The priest thought long and hard, and he explained that her anger was certainly justifiable. Anger is an emotion, and we can’t help but feel angry. He also explained that forgiveness does not mean that people who sin against us are not responsible for the consequences of their behavior. Radio talk show host Dr. Laura Schlesinger once had a phone call from a woman expressing a similar sentiment and Dr. Laura responded by saying, “Being a Christian doesn’t necessarily make you a wimp!”

Forgiving her boyfriend for his relapse is one thing, but allowing him back into her life is far different. To allow the boyfriend to return time and time again had allowed the anger to fester, and the “hate-filled heart” she described was the result – the “making room for the devil” to which Paul refers.

While we all feel anger, as Christians we must seek to resolve our anger. And as Christians, we must use our words to build up the body of Christ. In verse 29, Paul writes that we must not let “evil talk come out of our mouths, but only what is useful for building up, as there is need, so that our words may give grace to those who hear.”

It’s a funny thing about human nature. It seems that we have a tendency to try and make ourselves seem better off by talking badly about others. While people of all ages can be guilty of this practice, at no other time in life is it more true than in middle school.

There’s a story about a 13-year-old girl, active in her local Episcopal youth group, whose Christian faith ran deep. Most evenings at about bedtime she could be found on her window seat, quietly praying, wholly on her own accord. One Sunday after youth group, when this passage from Ephesians was explored, she came to her mom, looking downright scared. She asked, “Is that really true? Do you think it is a sin to talk bad about someone? Should we really only say things that build up other people – no matter where we are?”

Her mom could only imagine her 13-year-old’s thought process. After a long discussion – and without a lecture or mandate from her mother – the girl decided that for the entire season of Lent she would only say things that would build others up.

There were challenges; at school, with her siblings, and even once at church. But by Easter she was able to explain to her mom that that she realized that putting other people down really didn’t make her feel any better about herself. In fact, it made her feel worse when she thought about it. Taking the time to be intentional about her speech allowed her to break a bad habit.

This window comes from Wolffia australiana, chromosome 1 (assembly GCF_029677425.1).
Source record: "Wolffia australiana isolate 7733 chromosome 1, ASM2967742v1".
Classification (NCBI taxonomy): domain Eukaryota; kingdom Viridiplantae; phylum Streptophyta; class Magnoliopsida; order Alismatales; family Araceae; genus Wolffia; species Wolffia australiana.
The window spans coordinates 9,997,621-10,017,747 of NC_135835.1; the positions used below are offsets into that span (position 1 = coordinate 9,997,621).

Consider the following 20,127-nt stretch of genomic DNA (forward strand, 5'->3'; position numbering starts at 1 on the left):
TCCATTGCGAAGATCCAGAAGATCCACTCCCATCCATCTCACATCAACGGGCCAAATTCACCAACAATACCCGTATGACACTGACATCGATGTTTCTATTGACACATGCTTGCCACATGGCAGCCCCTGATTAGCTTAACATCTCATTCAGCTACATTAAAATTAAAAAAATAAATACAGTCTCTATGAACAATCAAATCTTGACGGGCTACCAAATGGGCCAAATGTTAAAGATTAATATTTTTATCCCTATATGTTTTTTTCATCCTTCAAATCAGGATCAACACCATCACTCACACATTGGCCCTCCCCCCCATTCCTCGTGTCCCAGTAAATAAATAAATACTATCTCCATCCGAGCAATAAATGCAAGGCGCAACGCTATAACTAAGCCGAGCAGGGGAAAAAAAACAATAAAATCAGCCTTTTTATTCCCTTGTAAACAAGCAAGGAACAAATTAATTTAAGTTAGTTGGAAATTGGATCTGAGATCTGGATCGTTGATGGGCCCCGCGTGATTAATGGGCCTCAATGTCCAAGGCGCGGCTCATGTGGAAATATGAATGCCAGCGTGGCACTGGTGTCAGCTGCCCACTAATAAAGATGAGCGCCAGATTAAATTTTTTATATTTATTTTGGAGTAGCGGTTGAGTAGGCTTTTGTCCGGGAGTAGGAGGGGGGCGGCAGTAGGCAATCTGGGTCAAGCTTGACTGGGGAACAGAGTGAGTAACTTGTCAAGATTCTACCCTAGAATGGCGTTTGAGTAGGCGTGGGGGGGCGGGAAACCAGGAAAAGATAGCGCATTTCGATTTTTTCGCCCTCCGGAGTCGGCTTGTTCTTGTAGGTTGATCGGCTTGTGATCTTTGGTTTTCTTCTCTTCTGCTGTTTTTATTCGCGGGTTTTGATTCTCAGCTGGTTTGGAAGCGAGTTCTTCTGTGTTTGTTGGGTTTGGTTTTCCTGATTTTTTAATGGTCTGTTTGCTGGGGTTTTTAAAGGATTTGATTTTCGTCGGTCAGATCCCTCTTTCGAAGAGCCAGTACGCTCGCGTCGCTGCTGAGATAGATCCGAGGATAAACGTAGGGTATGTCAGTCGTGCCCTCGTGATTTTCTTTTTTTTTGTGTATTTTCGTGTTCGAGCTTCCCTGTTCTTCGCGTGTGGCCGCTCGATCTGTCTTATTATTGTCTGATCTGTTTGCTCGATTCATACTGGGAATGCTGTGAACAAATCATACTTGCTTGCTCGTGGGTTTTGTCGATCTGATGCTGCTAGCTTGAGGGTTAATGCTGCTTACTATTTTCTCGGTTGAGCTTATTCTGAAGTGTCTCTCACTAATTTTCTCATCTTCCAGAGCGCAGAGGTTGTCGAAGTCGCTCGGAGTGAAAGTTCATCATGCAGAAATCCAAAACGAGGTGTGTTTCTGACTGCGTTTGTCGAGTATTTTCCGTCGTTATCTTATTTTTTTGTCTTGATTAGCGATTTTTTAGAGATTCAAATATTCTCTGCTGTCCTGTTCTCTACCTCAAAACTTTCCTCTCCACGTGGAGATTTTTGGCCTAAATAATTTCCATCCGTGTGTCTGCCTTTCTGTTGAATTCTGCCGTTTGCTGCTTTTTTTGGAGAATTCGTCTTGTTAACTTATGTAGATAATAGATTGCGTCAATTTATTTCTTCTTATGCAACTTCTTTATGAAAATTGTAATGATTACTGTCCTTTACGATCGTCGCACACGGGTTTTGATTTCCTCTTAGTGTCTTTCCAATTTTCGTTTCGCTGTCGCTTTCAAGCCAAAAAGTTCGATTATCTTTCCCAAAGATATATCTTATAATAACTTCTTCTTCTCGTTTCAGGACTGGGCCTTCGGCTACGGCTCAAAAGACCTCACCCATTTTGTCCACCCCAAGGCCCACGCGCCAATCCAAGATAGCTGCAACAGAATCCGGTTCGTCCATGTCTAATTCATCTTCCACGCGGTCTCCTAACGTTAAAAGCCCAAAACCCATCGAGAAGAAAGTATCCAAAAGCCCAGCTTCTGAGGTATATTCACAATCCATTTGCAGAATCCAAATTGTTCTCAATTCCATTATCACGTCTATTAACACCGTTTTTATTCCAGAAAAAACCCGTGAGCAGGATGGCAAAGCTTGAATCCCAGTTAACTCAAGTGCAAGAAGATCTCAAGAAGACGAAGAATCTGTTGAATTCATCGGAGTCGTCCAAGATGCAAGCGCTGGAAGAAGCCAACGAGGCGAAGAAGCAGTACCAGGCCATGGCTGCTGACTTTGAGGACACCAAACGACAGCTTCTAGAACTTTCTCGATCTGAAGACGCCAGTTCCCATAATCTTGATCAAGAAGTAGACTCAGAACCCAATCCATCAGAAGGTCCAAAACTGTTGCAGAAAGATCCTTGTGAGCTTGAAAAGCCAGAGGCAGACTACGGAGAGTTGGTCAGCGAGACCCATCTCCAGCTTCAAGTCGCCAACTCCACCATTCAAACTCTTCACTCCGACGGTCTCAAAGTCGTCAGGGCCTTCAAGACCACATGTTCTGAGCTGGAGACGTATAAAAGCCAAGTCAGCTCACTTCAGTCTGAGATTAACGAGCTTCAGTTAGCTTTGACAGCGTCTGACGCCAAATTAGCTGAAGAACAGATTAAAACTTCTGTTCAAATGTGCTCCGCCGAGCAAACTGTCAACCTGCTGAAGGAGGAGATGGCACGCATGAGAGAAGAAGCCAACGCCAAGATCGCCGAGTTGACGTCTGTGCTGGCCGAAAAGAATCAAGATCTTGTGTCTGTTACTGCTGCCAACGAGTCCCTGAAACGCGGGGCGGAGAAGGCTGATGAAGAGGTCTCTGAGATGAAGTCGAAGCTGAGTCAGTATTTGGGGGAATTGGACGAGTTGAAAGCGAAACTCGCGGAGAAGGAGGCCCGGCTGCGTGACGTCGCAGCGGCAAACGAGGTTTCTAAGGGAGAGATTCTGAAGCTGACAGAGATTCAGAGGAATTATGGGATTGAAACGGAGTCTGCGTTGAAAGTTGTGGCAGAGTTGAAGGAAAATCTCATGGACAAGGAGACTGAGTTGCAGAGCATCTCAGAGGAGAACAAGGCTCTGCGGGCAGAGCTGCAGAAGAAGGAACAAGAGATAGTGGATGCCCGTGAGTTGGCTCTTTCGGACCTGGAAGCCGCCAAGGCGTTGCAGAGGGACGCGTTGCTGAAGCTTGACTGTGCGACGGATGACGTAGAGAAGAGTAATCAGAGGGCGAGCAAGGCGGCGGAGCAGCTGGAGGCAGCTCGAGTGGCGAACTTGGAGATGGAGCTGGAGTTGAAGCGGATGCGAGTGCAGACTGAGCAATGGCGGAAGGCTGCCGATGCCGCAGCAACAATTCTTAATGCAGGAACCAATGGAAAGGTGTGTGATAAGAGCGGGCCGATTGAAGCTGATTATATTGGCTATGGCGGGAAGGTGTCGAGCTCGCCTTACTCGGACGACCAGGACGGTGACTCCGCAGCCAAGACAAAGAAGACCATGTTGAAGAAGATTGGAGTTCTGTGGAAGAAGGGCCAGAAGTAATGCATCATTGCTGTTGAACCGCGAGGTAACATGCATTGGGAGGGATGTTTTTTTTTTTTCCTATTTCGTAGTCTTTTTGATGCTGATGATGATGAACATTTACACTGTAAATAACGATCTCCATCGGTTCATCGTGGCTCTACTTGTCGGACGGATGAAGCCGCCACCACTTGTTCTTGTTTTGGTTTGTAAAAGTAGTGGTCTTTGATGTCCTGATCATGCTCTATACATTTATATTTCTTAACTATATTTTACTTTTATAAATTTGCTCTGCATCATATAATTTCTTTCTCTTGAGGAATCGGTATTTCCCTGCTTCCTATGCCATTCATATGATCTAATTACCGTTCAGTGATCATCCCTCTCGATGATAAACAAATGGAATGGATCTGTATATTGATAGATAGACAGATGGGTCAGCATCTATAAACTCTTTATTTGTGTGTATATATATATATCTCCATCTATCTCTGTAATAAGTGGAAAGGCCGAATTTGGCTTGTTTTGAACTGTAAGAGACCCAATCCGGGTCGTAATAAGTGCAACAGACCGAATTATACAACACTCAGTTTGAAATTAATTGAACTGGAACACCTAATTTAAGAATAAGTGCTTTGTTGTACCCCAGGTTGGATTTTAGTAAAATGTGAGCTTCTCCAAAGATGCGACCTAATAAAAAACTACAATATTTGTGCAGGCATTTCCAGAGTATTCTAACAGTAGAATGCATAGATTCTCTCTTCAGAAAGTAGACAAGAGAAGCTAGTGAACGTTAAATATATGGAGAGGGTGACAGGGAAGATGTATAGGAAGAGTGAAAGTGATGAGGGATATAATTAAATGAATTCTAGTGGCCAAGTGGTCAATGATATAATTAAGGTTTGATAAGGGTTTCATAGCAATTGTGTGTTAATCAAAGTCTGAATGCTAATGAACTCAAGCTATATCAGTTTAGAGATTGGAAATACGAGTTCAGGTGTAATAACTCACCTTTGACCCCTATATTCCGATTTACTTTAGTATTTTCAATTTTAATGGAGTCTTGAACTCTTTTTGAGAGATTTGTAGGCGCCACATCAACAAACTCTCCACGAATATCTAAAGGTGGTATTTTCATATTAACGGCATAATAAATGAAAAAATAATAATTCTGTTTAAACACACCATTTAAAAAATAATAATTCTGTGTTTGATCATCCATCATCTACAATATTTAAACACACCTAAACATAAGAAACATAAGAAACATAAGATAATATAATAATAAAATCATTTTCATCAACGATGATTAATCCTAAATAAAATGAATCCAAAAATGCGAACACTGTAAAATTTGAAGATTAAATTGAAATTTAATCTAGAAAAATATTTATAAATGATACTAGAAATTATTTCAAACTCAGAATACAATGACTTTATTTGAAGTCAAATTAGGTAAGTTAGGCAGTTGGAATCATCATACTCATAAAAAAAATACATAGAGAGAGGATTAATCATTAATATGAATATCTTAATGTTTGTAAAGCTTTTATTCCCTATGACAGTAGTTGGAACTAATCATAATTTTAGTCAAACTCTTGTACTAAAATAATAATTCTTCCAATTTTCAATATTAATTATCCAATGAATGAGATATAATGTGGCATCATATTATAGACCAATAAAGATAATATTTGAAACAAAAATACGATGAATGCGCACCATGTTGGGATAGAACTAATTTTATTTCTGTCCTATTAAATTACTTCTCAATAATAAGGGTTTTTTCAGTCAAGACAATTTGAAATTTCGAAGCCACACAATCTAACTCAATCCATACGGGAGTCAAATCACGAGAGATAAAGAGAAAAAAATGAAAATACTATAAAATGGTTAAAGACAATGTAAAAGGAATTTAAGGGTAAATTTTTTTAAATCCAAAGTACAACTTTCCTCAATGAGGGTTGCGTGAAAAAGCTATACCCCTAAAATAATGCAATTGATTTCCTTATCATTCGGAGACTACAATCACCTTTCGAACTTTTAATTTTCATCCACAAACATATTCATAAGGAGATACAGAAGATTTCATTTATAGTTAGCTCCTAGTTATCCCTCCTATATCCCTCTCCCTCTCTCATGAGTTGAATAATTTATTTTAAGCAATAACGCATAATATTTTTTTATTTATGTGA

If a middle school student is able to live by Paul’s words, we as adults certainly should be able to as well. As Christians, we must use our words to build up the body of Christ.

Paul’s instructions conclude with the summary of that point:

“Put away from us all bitterness and wrath and anger and wrangling and slander, together with all malice, and be kind to one another, tenderhearted, forgiving one another, as God in Christ has forgiven you. Therefore be imitators of God, as beloved children, and live in love as Christ loved us and gave himself up for us, a fragrant offering and sacrifice to God.”

It is noteworthy that Paul adds the importance of forgiveness – forgiveness of self and others, as God has forgiven us.

In reality, very few of us can always live by the guidelines for Christian living that Paul lays out for us. Maybe today your heart is heavy because you aren’t living a completely authentic life – maybe the world and even your church family see an inauthentic you. Paul’s words suggest it is time to start living in truth.

Or maybe today you are harboring a festering anger – an anger that may well have been justified. Paul’s words suggest that it is time to let it go. God has more for your heart and soul to do than nurse a previous hurt.

Or maybe today you’re thinking that your words aren’t always used to build up others. Paul closes with forgiveness.

So today as our worship continues and we pray together, pay particular attention to the Lord’s Prayer – to forgive us our sins, as we forgive those who sin against us.

Recalling the youth group song, it is through the gift of God’s forgiveness that we “can live a new life and never die.”

 

— The Rev. Suzanne E. Watson has worked at the Episcopal Church Center in New York for over three year in the areas of strategic planning and collaboration, Center direction, and small-church ministries. Prior to her current position, she served in congregations in New Zealand and Carmel, California. She is a graduate of the Church Divinity School of the Pacific and a proud mum of three teens and a tween.